Most NWT premier hopefuls keep quiet on intentions

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Of the four MLA-elects vying for the premier’s chair, all but one are keeping their cards close to their chest.

As the only returning minister to the legislative assembly, Range Lake MLA-elect Caroline Cochrane said she’s been thinking about what the North’s priorities should be for some time.

“Everyone’s worried about the economy,” said the former CEO of the Centre for Northern Families, touting her two decades of experience in social work. “I believe in our mineral resources industry. It brings in almost 40 per cent of our GDP. There’s a lot of untapped potential, so we need to bump up exploration. There’s no sense talking about a 15-year life if we aren’t doing more exploration.”

Caroline Cochrane shares an embrace with a supporter after defeating Hughie Graham in the territorial election Oct. 1.
She’s one of four MLAs who have expressed interest in becoming the territory’s MLA in the 19th assembly.
Brendan Burke/NNSL photo

Calling for more balanced approach to government, Cochrane said she wanted to ensure the government’s current portfolios are sufficiently funded before extra money is put into new projects.

She also wants to reduce the government’s priorities from roughly 240 to a much more manageable number.

“At the end of the 18th assembly we started looking at a draft budget. That’s going to come fast and furious for this assembly. At the same time we have 12 new members who are still learning what the rules are. Everyone’s going to be overwhelmed, so what I’m recommending is we slow down, look at the budget and our priorities and work from that.

“If we’re going to have 240 priorities, we’re not going to get anything done properly. I would rather have five or six major focuses for four years. If we do the same process as before, I’m throwing World Peace out as a priority because I want to show how ridiculous it is.”

Beyond that, she said the top priorities should be improving both education and pre-educational development in the territory as well as strengthening health care.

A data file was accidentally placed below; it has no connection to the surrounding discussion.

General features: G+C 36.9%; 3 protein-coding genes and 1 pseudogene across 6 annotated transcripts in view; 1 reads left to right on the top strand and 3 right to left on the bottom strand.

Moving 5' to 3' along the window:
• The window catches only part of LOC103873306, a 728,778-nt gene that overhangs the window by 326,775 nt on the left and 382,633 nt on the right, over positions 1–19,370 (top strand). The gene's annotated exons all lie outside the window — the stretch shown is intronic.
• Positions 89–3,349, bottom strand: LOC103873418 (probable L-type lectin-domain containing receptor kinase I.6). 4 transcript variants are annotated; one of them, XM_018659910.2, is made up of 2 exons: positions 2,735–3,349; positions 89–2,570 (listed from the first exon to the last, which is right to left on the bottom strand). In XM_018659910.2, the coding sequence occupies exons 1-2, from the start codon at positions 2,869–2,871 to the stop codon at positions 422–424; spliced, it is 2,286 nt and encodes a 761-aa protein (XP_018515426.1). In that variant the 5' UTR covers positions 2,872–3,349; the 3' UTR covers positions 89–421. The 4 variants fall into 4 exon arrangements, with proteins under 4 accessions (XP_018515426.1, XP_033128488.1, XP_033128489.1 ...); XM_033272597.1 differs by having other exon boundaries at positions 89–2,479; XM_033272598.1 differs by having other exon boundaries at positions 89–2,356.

“Almost 40 per cent of our children are not ready for school when they get there. That’s not even in-school, that’s when they get there they are not developmentally ready for it,” she said. “That tells me we need more parenting and family support and more support once kids get into school. Our inclusive schooling funding is not appropriate, so we need to have more funding available.

“Also, our health care system and our children in care. I’m a mother, a grandmother and a social worker. We need to make sure our children in care are provided the same standard of care we expect for our own children. There has to be more oversight. We are their guardians, so we are responsible for them.”

She added she felt the issues facing the health and child care systems were organization and emphasized she was not criticizing front-line workers.

Cochrane said she wants to push the government towards a more evidence based policy instead of ideologically driven, noting that she felt the previous cabinet’s approach was too conservative.

“I do think a lot differently than the previous cabinet. I bring lots of life experience and years of working with people,” she said. “I’m putting my name forward in hopes we have a more progressive government that looks at the long-term goals over the short-term gains.

“I see progressive as looking at the root causes of things. For example, with homelessness we can build shelters, which would be a short-term gain. But the reality is those shelters will fill up, because we haven’t dealt with the real issues.”

Cochrane added she wanted to focus on solving the problems at hand instead of focusing on a personal legacy.

“All I want is to get the ship on track. I don’t need a huge legacy, I just want to know that I was part of the solution. We need more prevention, not intervention.”

Statement being prepared for Friday

None of the other candidates offered their vision when asked by News/North Monday, though Monfwi MLA-elect Jackson Lafferty said a statement on his intentions will be coming Friday.

“We’re doing a statement next Friday and that’s when everything is going to come out,” he said. “We don’t think we want to preempt what’s going to be talked about in the news.”

R.J. Simpson, who expressed interest in a run at premier after being acclaimed to a second term as MLA for Hay River North, did not return phone calls requesting an interview.

A man who identified himself as Thebacha MLA-elect Frieda Martselos’ official agent said he had passed on a request for an interview to her but she did not respond by press time.

 

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